When asked if SF had a role in literature, Johanson suggested that, “SF has fewer limitations and more frontiers to explore than other genres.” Both Johanson and Walton suggest that its main role is to challenge our preconceived notions of the world and “open up the mind to new possibilities.” Walton and Williams agree that SF is recognized more today as “real” literature rather than being dismissed as “escapism.” Williams shares that SF’s roots are as old as myth. “Like myths and bible stories, SF is an instructive literature, pointing out how things can go wrong (or right) and why. The growing up SF has done since the 1950s lies in an increasing recognition that [humanity is its] own worst enemy and a better understanding of human nature is crucial to the problems we face, not just the hard sciences.”

I shared that I had witnessed (at least in my classrooms and writing workshops) a rising ecological awareness, reflected in a higher percentage of new writers bringing in works-in-progress (WIPs) that were decidedly “eco-fiction” or “climate fiction.”

“I have always gravitated towards, and often found, literature with ecological components,” Sarah Kades, author of Claiming Love confides. She then adds, “But I do agree with you that ecological awareness is not only gaining momentum, it is front and centre for many, and as such, we are naturally finding it more and more in literature.”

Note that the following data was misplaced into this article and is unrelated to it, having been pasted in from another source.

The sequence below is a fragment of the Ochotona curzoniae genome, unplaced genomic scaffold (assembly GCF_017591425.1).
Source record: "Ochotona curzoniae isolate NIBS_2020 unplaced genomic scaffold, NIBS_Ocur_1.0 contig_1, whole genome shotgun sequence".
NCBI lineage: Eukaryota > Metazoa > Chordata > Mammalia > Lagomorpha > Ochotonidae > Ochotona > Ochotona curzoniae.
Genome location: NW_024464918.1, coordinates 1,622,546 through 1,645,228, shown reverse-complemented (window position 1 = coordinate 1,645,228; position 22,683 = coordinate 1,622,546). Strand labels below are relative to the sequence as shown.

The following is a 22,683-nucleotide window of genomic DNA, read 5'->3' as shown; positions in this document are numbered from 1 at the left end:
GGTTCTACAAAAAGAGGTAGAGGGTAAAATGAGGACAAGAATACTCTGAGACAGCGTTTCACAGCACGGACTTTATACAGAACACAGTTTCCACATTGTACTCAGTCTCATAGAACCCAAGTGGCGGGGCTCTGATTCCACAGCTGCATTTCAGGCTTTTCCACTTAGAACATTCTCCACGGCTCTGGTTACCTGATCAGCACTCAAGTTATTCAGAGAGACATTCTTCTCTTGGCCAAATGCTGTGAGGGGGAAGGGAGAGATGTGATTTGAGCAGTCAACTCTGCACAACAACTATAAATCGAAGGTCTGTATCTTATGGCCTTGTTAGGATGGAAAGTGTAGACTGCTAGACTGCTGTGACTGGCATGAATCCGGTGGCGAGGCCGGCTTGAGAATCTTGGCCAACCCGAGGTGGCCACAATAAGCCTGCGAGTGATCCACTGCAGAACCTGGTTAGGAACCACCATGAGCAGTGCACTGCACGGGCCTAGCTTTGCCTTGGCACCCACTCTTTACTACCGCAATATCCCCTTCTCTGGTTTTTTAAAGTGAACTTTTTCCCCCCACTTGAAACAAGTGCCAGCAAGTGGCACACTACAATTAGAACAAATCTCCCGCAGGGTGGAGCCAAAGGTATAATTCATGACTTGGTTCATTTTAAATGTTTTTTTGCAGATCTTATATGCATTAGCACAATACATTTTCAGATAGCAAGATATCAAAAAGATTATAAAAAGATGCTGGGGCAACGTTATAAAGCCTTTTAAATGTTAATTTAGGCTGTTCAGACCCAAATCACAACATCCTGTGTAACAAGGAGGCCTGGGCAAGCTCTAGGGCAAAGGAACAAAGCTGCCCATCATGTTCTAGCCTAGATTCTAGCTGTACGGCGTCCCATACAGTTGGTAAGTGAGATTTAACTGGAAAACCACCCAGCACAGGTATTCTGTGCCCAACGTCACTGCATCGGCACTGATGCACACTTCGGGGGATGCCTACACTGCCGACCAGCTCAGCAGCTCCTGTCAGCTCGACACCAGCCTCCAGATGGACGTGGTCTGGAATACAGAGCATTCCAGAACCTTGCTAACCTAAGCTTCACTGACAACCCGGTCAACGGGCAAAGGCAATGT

“I never thought of my own work as ecological,” shares Williams. “But it’s true: the underlying issue in it is how does, or can, the collective will prevent groups or individuals from destroying what is irreplaceably precious…Yes, I think SF has graduated from a fascination with building bigger death rays to tackling questions of how we avoid committing the unthinkable while still indulging in lots of entertaining conflict. Because conflict must exist in any story. We wouldn’t be human without it. There’s plenty of conflict in an ecosystem, too, but it stays balanced. SF used to be optimistic about scientific discoveries shifting the system out of balance in the direction of net gain for humankind. And this has happened. Even today’s poor are richer than yesterday’s. What worries us, increasingly, is whether some sudden imbalance could tip us into irreversible catastrophe because unlike 1950s readers we don’t trust smart and powerful people to act sanely in their quest for power.”

“I think that authors have come to a realization that the setting of a book can be just as strong a character (and character-builder) as the people in it,” says Walton. “Humans are so vulnerable, and must depend on their brains and skills at manipulating the environment to be able to adapt to harsh and potentially life-threatening situations…We don’t have fur, for example, or the ability to burrow under the sand to find shelter from a hot sun. So the books that embrace the environment, and that use it to present character-building challenges to the protagonists, can be more interesting than just a ‘good guys against bad guys’ story in any genre.”